Traditional Chinese Mind-Body Practice Studied in Long-Term Cancer Survivors
Division of Cancer Control and Population SciencesResearchers are studying the traditional Chinese mind-body practice of qigong (pronounced CHEE-gong) among long-term cancer survivors in China to assess the potential benefits on their quality of life (QOL) and other health outcomes. These efforts seek to establish a strong, evidence-based foundation for the introduction and promotion of qigong to U.S. cancer survivors.
Weimo Zhu, Ph.D., a professor in the Department of Kinesiology and Community Health at the University of Illinois at Urbana-Champaign, has practiced and taught qigong for many years. His interest in the use of qigong in cancer treatment was triggered when he was a graduate student in China in 1982 and was introduced to a woman with stage III stomach cancer. After surgery and chemotherapy, her doctors “thought she had only a few months to live,” Dr. Zhu recalled. As a last resort, she learned and began practicing Guo Lin Qi-Gong (GLQG), a special qigong regimen developed by a long-term uterine cancer survivor in the 1950s. He said, “She said after just three qigong practice sessions, she felt like she had more energy.”
Years later in 2005, “I organized a research conference supported by the National Institutes of Health on walking for health,” Dr. Zhu continued. “I found [the patient in China] not only alive, but she was very healthy and very active. So we brought her to the conference, and she did some demonstrations of qigong. Qigong got a very positive response among the participants.”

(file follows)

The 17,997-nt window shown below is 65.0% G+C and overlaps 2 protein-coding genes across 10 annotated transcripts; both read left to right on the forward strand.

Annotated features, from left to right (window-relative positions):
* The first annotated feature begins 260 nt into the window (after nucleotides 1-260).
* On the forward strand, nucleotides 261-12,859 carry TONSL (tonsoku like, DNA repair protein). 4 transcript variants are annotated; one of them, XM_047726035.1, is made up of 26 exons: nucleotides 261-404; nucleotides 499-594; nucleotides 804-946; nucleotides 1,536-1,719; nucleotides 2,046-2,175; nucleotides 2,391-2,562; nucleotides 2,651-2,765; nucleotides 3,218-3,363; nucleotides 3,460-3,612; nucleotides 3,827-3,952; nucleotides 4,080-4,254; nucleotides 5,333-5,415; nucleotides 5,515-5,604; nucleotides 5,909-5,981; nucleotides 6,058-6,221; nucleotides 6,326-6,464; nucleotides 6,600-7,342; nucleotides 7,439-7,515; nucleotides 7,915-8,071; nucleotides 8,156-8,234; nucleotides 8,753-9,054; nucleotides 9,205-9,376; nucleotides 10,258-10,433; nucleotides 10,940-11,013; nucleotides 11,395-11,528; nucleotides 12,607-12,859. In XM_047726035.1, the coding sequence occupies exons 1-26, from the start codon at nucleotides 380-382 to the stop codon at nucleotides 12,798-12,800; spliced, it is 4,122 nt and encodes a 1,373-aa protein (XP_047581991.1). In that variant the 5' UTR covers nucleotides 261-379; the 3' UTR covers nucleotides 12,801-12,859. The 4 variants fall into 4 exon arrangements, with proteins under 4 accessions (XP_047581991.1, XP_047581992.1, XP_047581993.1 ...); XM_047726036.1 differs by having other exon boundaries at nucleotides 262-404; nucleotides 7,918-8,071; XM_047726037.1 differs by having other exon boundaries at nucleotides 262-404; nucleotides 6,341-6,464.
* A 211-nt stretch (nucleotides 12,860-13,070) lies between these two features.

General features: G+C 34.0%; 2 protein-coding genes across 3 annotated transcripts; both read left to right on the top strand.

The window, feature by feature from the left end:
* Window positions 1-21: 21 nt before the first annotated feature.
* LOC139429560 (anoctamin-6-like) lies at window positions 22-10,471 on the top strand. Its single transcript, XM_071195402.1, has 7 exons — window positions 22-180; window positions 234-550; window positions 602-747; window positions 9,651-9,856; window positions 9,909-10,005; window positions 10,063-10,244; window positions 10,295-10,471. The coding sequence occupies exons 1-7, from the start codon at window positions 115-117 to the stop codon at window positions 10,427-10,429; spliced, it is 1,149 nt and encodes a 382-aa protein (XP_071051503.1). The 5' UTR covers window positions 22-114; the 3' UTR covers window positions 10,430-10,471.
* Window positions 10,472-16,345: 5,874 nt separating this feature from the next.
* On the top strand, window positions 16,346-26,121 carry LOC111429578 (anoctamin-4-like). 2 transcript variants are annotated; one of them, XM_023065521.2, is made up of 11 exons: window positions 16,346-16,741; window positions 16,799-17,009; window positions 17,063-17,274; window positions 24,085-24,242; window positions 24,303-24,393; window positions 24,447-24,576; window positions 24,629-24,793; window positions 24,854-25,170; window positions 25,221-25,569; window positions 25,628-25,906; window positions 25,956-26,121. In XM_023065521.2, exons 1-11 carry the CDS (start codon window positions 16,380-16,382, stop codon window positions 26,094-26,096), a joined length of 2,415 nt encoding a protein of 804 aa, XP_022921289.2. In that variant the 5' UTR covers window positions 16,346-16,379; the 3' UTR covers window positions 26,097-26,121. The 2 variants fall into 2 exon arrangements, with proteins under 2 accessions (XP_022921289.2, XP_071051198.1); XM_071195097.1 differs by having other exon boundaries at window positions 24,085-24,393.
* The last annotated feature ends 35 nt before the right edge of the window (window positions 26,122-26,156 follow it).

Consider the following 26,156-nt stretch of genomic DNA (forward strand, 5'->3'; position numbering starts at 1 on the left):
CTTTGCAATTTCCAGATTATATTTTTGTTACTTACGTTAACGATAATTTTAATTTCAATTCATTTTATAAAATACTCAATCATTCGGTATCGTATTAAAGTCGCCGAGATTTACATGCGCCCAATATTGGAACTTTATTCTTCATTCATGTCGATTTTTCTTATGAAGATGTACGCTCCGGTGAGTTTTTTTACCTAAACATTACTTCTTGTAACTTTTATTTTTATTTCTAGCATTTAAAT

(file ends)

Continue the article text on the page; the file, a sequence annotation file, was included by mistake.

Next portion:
Dr. Zhu returned to China to learn more about GLQG, which features unique walking (touching heels and toes) and breathing (inhale, inhale and exhale) patterns. Qigong has three general principles: 1) regulate the posture 2) regulate the breathing with a purposive pattern; and 3) regulate the mind with meditation. During the 1970s and 1980s, GLQG became widely popular in China among cancer patients and was credited as an agent in cancer remission in many cases by the Chinese government, Dr. Zhu said. With funding from NCI*, Dr. Zhu conducted a small study among 40 long-term (10 or more years) cancer survivors who had practiced GLQG since shortly after their cancer diagnoses, and he compared them with a control group of 40 long-term survivors who had not practiced qigong.
One of preliminary results they found was that “oxygen intake from GLQG practice is really not that high in absolute terms,” Dr. Zhu said. “These are really just moderate kinds of physical activity,” he added. “Their energy expenditure is moderate intensity, around 3 METs (metabolic equivalent). But the interesting part is, using the unique breathing patterns of qigong, their relative oxygen intake is really high for that level of activity (slow walking at a pace of about 20 meters per minute).” This “slow walking, but moderate-intensity” feature should be very appropriate for cancer patients, considering they may be weak and quick to fatigue during or after conventional treatment. Preliminary data also indicate the GLQG cancer survivors had better health status, lower pain scores, lower recurrence rates, and were less depressed than the control group cancer survivors, Dr. Zhu reported. The GLQG intervention in China is different from using exercise to help offset side effects of cancer and its treatments, as exercise is often used in western societies, Dr. Zhu added. “In China, GLQG is used as a treatment of last resort after conventional medicine and Traditional Chinese Medicine have been tried unsuccessfully.”
NCI Program Director Catherine Alfano, Ph.D., commented, “Dr. Zhu’s study is part of an important and novel line of research that seeks to identify which kinds of physical activities are most effective for improving health outcomes in cancer survivors suffering from specific long-term effects of cancer treatment that limit their functional ability.”
*Grant Number: 5R03CA126407-02